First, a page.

Lower density likely in adolescents who smoke cigarettes
High school might be a bit early to start thinking about bone loss and osteoporosis, but a new study finds that teenage girls who smoke may put themselves on a trajectory to accrue less bone mineral than those who don’t light up.
Osteoporosis is a loss of bone density that predisposes people to fractures and leaves many elderly people — particularly women — hunched over. While bones regenerate and remodel nonstop over a lifetime, the teen years are crucial to developing a strong, dense skeleton.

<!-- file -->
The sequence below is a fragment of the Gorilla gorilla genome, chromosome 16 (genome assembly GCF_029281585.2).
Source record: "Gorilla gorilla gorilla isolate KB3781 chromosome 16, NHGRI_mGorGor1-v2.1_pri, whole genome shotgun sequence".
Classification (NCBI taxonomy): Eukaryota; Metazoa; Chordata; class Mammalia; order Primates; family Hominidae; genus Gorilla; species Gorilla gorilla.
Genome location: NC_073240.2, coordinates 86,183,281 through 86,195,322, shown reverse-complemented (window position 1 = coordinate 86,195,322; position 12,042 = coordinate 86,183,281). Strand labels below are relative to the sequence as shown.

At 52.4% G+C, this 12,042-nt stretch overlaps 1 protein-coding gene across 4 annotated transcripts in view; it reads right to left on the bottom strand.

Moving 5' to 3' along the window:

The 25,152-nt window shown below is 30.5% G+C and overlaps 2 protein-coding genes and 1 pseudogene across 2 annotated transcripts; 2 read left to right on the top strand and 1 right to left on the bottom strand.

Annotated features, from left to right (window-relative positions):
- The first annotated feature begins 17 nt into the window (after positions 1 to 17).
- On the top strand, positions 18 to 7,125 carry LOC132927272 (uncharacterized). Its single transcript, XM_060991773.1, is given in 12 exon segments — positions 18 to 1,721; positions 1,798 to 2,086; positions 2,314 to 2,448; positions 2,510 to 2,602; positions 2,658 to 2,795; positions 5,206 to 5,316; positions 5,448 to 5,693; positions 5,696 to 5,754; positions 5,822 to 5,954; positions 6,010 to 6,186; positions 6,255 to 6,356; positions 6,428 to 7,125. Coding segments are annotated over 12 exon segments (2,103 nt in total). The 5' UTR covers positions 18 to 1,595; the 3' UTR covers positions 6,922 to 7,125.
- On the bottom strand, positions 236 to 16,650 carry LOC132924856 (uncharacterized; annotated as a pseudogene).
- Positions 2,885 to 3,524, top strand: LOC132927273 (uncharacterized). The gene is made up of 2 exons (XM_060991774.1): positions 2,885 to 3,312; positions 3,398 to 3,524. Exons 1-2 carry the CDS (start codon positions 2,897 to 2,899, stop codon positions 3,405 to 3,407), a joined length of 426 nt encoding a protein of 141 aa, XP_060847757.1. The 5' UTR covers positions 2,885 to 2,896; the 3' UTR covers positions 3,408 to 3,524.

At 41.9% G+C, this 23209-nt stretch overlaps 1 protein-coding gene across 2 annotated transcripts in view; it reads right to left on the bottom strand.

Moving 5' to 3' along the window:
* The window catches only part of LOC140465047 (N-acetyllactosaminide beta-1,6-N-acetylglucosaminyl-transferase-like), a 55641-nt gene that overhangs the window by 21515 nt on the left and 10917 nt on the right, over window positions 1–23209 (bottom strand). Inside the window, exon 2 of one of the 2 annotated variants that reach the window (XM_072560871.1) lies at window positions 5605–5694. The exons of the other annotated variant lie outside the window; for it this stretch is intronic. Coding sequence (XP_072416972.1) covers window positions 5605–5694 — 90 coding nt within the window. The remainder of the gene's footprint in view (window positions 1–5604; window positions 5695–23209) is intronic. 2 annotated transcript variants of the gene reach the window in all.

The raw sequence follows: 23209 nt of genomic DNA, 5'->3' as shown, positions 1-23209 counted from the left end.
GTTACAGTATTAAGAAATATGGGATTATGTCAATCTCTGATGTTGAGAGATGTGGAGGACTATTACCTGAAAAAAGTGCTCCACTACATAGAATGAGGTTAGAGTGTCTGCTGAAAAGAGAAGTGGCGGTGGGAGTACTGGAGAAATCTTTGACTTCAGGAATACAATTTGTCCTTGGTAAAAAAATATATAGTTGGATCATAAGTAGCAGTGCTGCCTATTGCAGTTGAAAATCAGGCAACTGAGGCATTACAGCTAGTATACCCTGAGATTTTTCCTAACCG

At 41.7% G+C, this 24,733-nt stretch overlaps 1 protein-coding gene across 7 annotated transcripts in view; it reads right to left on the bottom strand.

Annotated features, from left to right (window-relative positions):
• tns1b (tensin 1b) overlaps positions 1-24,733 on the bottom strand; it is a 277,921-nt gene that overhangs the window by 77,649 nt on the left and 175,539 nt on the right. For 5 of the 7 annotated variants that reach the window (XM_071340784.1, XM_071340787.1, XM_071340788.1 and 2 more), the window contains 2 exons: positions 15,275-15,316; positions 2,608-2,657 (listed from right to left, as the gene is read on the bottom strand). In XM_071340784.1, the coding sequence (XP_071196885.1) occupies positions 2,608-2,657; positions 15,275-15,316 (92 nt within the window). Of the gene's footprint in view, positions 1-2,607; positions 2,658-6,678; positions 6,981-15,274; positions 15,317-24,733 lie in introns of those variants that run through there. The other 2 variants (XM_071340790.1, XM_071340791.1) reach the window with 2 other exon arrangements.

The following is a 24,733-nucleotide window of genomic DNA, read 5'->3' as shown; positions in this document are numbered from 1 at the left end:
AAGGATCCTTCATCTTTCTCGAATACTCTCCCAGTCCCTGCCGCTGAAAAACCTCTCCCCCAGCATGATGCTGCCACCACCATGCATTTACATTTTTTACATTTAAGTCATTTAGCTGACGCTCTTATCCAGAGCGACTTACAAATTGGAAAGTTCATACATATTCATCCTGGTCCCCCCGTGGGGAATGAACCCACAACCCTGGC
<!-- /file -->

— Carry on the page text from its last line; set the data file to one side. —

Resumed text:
“This age group is when you should gain about 50 percent of your bone accrual,” says study coauthor Lorah Dorn, a developmental psychologist and pediatric nurse practitioner at Cincinnati Children’s Hospital Medical Center. Failing to build adequate bone strength in adolescence could jeopardize a young woman’s ability to fully accumulate a “bone bank” that will be needed when she someday reaches menopause and begins to lose bone mass, she says.
Note: To comment, Science News subscribing members must now establish a separate login relationship with Disqus. Click the Disqus icon below, enter your e-mail and click “forgot password” to reset your password. You may also log into Disqus using Facebook, Twitter or Google.